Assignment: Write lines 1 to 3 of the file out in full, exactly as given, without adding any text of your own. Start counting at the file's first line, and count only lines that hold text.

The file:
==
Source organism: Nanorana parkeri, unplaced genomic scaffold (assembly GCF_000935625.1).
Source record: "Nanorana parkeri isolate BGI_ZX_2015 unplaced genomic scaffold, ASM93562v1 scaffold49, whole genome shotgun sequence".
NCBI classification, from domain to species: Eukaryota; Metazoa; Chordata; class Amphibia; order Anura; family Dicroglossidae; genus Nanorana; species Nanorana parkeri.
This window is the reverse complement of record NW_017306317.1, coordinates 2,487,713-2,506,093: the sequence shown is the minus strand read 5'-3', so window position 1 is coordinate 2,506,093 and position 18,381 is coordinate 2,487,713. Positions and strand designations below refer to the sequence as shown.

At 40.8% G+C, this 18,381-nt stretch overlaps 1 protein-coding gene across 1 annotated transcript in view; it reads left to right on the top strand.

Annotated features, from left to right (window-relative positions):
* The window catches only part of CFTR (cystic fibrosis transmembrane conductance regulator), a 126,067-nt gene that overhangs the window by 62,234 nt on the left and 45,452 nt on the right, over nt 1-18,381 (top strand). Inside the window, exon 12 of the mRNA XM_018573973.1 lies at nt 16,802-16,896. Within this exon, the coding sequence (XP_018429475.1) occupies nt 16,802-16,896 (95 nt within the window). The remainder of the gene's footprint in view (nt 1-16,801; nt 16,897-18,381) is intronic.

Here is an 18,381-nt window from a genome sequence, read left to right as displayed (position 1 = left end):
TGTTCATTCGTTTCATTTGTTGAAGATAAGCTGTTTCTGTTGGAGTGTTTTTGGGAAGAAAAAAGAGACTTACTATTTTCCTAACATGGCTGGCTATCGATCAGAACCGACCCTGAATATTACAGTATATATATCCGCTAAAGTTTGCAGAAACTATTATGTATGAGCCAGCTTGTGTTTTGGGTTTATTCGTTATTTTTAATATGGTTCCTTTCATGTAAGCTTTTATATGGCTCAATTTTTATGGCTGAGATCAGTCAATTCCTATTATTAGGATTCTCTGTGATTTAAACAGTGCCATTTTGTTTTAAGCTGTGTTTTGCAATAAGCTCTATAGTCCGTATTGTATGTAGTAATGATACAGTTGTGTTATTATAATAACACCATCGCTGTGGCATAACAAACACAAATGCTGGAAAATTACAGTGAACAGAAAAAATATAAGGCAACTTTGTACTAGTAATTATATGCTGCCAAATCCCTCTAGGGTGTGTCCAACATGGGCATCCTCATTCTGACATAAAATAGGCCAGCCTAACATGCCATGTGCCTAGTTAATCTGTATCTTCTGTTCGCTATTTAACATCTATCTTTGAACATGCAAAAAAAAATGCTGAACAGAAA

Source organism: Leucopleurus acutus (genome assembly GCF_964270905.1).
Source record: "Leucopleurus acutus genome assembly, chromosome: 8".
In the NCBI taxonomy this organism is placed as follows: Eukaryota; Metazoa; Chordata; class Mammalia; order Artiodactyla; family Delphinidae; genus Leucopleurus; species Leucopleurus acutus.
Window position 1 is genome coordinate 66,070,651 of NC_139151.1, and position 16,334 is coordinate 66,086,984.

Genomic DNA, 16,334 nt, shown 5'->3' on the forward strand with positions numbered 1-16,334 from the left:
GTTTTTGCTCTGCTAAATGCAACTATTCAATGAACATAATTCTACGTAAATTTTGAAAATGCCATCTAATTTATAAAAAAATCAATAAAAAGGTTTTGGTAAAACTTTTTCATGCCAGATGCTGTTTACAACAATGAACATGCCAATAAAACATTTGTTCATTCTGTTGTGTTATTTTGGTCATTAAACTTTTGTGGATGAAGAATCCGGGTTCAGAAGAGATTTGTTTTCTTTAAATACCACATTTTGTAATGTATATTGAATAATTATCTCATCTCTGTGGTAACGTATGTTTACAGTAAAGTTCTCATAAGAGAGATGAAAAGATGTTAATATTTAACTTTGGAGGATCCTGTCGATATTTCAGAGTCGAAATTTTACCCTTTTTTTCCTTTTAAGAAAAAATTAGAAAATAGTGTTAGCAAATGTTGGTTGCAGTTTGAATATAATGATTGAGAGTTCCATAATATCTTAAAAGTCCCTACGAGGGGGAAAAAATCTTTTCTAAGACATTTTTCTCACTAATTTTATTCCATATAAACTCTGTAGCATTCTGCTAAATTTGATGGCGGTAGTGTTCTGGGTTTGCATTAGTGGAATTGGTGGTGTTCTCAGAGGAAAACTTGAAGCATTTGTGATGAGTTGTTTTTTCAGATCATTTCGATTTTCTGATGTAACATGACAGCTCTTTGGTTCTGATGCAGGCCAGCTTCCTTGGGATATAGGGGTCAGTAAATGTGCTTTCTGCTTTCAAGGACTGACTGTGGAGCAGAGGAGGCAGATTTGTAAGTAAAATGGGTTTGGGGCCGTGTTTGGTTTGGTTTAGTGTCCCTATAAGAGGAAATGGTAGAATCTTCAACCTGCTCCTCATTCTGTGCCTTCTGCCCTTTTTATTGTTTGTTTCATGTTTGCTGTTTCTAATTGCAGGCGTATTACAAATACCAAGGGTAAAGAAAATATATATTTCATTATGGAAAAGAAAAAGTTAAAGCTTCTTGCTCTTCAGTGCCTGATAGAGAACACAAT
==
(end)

Source organism: Nanorana parkeri, unplaced genomic scaffold (assembly GCF_000935625.1).
Source record: "Nanorana parkeri isolate BGI_ZX_2015 unplaced genomic scaffold, ASM93562v1 scaffold49, whole genome shotgun sequence".
NCBI classification, from domain to species: Eukaryota; Metazoa; Chordata; class Amphibia; order Anura; family Dicroglossidae; genus Nanorana; species Nanorana parkeri.